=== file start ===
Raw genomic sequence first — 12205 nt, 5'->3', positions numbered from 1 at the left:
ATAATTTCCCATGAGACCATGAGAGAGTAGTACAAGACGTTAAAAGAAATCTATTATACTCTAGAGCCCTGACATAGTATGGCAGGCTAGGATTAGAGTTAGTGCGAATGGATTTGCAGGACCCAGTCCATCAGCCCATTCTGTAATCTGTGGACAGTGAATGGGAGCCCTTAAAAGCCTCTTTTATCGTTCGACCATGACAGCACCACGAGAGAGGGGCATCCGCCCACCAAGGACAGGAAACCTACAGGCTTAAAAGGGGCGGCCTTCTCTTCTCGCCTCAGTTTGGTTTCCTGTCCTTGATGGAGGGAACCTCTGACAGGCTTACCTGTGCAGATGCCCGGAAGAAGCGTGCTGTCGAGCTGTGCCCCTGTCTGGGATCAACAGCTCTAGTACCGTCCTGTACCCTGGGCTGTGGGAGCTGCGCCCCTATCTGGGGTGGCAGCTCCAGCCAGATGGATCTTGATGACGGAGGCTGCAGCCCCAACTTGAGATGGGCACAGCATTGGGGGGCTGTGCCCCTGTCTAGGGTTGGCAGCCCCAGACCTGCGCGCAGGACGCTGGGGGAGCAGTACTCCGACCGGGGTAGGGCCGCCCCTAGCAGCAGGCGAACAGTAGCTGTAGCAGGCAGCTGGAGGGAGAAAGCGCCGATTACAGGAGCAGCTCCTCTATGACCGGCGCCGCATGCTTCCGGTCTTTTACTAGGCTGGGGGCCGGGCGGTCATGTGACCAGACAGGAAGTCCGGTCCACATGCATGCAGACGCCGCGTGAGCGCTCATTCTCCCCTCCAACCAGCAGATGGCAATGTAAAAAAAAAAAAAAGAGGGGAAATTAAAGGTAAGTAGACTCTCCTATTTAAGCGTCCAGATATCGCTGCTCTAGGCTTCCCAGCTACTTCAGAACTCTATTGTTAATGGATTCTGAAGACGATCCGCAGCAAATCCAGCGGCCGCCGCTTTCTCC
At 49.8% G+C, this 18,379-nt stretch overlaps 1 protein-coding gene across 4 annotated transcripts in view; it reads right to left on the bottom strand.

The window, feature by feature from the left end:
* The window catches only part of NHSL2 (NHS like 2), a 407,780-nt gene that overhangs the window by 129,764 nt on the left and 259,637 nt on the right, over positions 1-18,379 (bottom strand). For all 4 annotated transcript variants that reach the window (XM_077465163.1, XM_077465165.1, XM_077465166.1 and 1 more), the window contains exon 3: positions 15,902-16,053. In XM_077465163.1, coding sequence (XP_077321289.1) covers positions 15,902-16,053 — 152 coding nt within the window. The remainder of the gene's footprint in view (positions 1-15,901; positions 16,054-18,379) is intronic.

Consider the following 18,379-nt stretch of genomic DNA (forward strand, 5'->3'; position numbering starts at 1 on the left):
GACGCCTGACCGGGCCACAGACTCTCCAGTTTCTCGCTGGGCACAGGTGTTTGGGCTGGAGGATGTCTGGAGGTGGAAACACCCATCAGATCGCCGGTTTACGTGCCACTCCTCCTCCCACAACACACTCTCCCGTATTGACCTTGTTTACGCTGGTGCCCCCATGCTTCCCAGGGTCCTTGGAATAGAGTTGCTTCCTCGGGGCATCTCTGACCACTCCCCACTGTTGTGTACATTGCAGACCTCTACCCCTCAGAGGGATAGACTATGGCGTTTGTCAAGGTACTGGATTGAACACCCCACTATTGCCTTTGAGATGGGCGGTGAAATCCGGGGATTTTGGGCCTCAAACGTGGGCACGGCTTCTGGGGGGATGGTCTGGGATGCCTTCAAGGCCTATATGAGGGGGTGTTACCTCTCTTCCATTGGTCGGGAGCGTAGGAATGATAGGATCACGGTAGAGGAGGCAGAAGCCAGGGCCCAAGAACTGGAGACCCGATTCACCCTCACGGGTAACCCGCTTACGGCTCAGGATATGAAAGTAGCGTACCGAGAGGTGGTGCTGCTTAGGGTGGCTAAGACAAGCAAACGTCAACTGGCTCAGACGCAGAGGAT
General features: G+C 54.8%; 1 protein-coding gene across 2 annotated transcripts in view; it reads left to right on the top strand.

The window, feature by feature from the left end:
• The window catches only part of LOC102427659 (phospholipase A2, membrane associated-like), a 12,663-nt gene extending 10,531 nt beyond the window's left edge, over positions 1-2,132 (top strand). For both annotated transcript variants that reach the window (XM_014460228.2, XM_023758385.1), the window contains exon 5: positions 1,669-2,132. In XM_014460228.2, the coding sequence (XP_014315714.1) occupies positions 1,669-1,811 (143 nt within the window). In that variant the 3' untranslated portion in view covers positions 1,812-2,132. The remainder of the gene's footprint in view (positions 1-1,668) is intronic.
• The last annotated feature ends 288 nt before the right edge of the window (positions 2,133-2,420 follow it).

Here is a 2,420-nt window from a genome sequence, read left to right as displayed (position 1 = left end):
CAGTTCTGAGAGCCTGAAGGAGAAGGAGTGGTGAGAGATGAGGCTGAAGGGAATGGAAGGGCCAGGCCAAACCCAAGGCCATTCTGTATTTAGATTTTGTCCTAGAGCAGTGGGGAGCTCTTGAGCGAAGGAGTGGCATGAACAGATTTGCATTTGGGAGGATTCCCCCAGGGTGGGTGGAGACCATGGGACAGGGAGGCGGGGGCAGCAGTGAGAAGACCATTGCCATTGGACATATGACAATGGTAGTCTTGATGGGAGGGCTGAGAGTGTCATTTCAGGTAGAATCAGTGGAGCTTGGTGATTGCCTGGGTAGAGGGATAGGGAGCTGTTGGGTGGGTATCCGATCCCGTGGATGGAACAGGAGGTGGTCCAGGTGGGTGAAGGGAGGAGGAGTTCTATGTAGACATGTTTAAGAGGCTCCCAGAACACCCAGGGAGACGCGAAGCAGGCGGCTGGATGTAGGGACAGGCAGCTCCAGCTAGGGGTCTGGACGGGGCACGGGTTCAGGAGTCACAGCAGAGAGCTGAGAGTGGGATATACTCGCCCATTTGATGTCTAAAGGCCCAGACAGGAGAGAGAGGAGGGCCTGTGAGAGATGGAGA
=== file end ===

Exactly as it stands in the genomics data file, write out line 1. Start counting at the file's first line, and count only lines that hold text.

Raw genomic sequence first — 12205 nt, 5'->3', positions numbered from 1 at the left: